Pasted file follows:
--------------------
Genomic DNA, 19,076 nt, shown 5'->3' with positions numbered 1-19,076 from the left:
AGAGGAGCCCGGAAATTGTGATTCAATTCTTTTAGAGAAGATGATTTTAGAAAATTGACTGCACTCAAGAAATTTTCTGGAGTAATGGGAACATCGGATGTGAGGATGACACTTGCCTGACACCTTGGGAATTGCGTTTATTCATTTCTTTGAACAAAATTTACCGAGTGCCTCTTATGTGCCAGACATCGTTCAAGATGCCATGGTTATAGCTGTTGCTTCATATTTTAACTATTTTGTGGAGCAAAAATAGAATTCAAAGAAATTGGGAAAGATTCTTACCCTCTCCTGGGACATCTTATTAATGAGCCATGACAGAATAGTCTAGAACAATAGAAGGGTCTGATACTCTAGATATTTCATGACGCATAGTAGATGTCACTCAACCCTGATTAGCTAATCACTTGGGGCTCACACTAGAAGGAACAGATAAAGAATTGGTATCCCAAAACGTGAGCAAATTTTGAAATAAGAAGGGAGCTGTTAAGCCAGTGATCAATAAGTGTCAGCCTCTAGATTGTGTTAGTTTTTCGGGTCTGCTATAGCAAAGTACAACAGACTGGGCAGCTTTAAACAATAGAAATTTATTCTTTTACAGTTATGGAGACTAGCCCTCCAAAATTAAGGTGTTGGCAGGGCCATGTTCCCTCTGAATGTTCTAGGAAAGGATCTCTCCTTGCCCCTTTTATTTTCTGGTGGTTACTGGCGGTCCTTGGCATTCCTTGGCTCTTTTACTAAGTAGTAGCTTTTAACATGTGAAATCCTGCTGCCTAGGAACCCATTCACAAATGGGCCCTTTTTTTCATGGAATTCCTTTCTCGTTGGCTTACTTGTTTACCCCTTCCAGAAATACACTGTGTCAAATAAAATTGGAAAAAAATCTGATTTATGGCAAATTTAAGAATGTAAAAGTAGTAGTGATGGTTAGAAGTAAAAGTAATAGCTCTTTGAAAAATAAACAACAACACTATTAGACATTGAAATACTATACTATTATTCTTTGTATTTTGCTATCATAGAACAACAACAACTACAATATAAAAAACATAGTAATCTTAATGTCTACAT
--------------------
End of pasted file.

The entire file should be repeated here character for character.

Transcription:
Genomic DNA, 19,076 nt, shown 5'->3' with positions numbered 1-19,076 from the left:
AGAGGAGCCCGGAAATTGTGATTCAATTCTTTTAGAGAAGATGATTTTAGAAAATTGACTGCACTCAAGAAATTTTCTGGAGTAATGGGAACATCGGATGTGAGGATGACACTTGCCTGACACCTTGGGAATTGCGTTTATTCATTTCTTTGAACAAAATTTACCGAGTGCCTCTTATGTGCCAGACATCGTTCAAGATGCCATGGTTATAGCTGTTGCTTCATATTTTAACTATTTTGTGGAGCAAAAATAGAATTCAAAGAAATTGGGAAAGATTCTTACCCTCTCCTGGGACATCTTATTAATGAGCCATGACAGAATAGTCTAGAACAATAGAAGGGTCTGATACTCTAGATATTTCATGACGCATAGTAGATGTCACTCAACCCTGATTAGCTAATCACTTGGGGCTCACACTAGAAGGAACAGATAAAGAATTGGTATCCCAAAACGTGAGCAAATTTTGAAATAAGAAGGGAGCTGTTAAGCCAGTGATCAATAAGTGTCAGCCTCTAGATTGTGTTAGTTTTTCGGGTCTGCTATAGCAAAGTACAACAGACTGGGCAGCTTTAAACAATAGAAATTTATTCTTTTACAGTTATGGAGACTAGCCCTCCAAAATTAAGGTGTTGGCAGGGCCATGTTCCCTCTGAATGTTCTAGGAAAGGATCTCTCCTTGCCCCTTTTATTTTCTGGTGGTTACTGGCGGTCCTTGGCATTCCTTGGCTCTTTTACTAAGTAGTAGCTTTTAACATGTGAAATCCTGCTGCCTAGGAACCCATTCACAAATGGGCCCTTTTTTTCATGGAATTCCTTTCTCGTTGGCTTACTTGTTTACCCCTTCCAGAAATACACTGTGTCAAATAAAATTGGAAAAAAATCTGATTTATGGCAAATTTAAGAATGTAAAAGTAGTAGTGATGGTTAGAAGTAAAAGTAATAGCTCTTTGAAAAATAAACAACAACACTATTAGACATTGAAATACTATACTATTATTCTTTGTATTTTGCTATCATAGAACAACAACAACTACAATATAAAAAACATAGTAATCTTAATGTCTACAT